Beliefnet
Happy birthday, Relief Society!

The women's organization in The Church of Jesus Christ of Latter-day Saints is 158 years old and adjusting to the new millennium. One shift for the organization predated the actual Big Day of March 17th by several months. Sister Virginia U. Jensen, First Counselor in the General Relief Society, announced last September that the monthly midweek meeting formerly known as "Homemaking Meeting" would have a new title. The new (unwieldy) moniker is "Home, Family and Personal Enrichment Meeting." Everybody I know has already shortened it to "Enrichment."

The change is intended, Sister Jensen told us, to "refocus our attention on strengthening ourselves, and then to build our family members, friends, neighbors, and community so that each may be brought closer to our Heavenly Father and His Son Jesus Christ." The new format is to begin with a 15-minute spiritual lesson followed by a 60-to-90-minute activity based on that spiritual theme.

That's terrific of course. But will sisters seize up from "craft withdrawal"? How does one apply a lesson on repentance to crocheting a door knob decoration? Or a message on the blessings of the temple to creating the glass grapes of Relief Society lore? Tough noogies, apparently. It's time to get relevant.

Sister Jensen tells of visiting a small branch in the developing world. What would their Homemaking Meeting offer? One might hope the lesson would have been on "101 Ways to Conserve and Cook Rice" or "How to Tell When a Wound is Infected." But no. It was on gift wrap.

As Sheri Dew, Second Counselor in the General Relief Society Presidency, said at the same time, "Doing stuffed ducks and doilies is not a compelling need...Women my age don't care about those things. They care about their little boy who can't read or their 15-year-old daughter that they don't know how to handle."

Inner city wards have the complex problem of trying to meet widely divergent needs. One sister may need to know how to get prenatal care. Another sister in the same ward may be the doctor or midwife trained to provide it. What meeting could possibly appeal to the whole spectrum? It's important to avoid any arrogant attitude of "us" helping "them." Also, if an urban ward offers down-to-basic courses, will the women who most need them be willing--or able--to jump through the logistical hoops of bus fares or subway connections to get there? At night? In the dark?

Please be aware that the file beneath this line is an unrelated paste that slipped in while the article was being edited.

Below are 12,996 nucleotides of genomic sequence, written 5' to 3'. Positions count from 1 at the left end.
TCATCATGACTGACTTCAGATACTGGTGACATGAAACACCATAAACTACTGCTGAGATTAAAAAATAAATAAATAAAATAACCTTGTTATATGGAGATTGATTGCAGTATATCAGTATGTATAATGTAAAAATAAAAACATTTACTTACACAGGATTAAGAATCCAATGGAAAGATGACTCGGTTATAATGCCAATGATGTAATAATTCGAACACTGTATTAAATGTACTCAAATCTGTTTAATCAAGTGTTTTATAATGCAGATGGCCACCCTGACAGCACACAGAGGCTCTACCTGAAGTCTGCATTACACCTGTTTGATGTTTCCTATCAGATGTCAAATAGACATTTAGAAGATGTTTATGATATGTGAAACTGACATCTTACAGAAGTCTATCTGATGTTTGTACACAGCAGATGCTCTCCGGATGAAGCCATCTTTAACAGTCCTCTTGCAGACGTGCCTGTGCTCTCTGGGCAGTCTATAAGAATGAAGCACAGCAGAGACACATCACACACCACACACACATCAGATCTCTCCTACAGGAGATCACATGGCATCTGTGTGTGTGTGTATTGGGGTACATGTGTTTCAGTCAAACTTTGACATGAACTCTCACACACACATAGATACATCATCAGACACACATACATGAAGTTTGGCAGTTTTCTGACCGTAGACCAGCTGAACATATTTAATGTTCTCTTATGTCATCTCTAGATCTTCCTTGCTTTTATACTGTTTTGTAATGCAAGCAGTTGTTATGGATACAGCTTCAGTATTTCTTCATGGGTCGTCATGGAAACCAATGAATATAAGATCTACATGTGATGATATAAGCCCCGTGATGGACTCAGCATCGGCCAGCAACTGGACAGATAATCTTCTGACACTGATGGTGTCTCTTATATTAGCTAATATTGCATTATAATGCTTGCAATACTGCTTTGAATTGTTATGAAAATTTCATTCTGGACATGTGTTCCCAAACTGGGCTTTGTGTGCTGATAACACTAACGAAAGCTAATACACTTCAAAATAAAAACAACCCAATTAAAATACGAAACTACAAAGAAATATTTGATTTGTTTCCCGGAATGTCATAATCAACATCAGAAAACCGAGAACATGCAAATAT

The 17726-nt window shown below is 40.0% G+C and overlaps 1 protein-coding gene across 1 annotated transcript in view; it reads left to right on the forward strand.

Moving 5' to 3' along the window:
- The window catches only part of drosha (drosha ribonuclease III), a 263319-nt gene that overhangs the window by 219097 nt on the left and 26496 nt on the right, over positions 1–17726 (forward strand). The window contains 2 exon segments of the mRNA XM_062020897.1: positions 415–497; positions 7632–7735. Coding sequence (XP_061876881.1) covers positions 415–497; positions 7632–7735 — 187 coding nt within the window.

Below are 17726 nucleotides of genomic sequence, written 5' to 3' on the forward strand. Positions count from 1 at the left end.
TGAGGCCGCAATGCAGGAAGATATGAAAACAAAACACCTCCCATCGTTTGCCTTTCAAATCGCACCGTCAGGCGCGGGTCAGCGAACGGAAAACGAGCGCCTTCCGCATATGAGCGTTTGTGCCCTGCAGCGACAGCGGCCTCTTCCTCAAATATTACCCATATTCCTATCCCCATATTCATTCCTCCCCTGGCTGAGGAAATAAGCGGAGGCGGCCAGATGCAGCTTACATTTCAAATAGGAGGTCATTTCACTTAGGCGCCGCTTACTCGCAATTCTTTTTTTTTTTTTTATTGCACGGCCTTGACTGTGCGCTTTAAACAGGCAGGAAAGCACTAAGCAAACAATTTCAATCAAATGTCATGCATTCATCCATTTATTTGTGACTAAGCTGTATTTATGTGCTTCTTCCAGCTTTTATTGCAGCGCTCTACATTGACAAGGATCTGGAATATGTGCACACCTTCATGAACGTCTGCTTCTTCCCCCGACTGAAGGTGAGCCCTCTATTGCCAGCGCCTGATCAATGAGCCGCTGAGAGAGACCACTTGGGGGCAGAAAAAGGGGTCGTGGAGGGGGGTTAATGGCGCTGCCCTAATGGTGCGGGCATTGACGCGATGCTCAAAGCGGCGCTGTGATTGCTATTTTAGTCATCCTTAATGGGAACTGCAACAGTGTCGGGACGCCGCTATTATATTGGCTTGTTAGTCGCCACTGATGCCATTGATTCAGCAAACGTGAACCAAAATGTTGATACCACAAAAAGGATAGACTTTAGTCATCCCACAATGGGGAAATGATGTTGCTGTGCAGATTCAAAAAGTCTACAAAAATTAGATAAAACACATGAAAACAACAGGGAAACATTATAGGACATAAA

Sister Dew's examples--education problems, rebellious teenagers--are excellent because they are timeless and universal. Regardless of the sociological make-up of the ward, women will always face these issues--marital problems, fertility issues, health concerns, financial stresses, job skills. From Day One, Adam and Eve had these problems to contend with as well.

If the mandate now is to provide lessons designed to "empower women to meet critical needs," let's pray the lessons won't be boring. Courses too basic or too preachy are likely not to draw crowds.

Not that drawing crowds is necessarily what we're after, however. In some wards, attendance at Homemaking meeting was deemed a measure of orthodoxy. That brought clusters of the pious and the grudging. The woman coordinating Homemaking meetings in a different ward made it clear that she did NOT consider attendance mandatory. It was an opportunity to, as Sister Jensen articulated so nicely, "share sisterhood, to gain knowledge, to learn skills, and to increase testimony." Happy crowds came.

Another homely truth validated: You catch more flies with honey than with vinegar. The women making decisions about "Home, Family, and Personal Enrichment Meetings" in any ward face tough questions and deserve our prayers and support. In honor of the birthday, let's reinvigorate that motto of the Old Gal herself - "Charity Never Faileth."

While we assemble monthly to "meet critical needs" and provide "service wherever it is needed," there is groundwork to be done. Will I really talk with the women in my ward about these gritty issues if I haven't developed a bond with them? Not likely. How can I develop these connections? Some of it will happen listening to ardent lectures or sermonettes. Some will come from hearing other women's comments in the Sunday meetings or in the more personal setting of visiting teaching.

But sometimes what I really need is down time with the gals. Time to not have to think hard. Time to enjoy that underappreciated commodity called "small talk," which provides unguarded peeks into our souls, little touch points for deeper connections. What I'm getting at--heretical as it may be--is that sometimes I get much more than glass grapes out of making a craft.

If a Mason jar snow globe is the end and not the means, woe betide us all; but the activity can be a foil for something more meaningful under construction. There is still room in this vision of a relevant Relief Society for glue guns or crochet hooks occasionally. I promise I'll send all my potholders to Kosovo.

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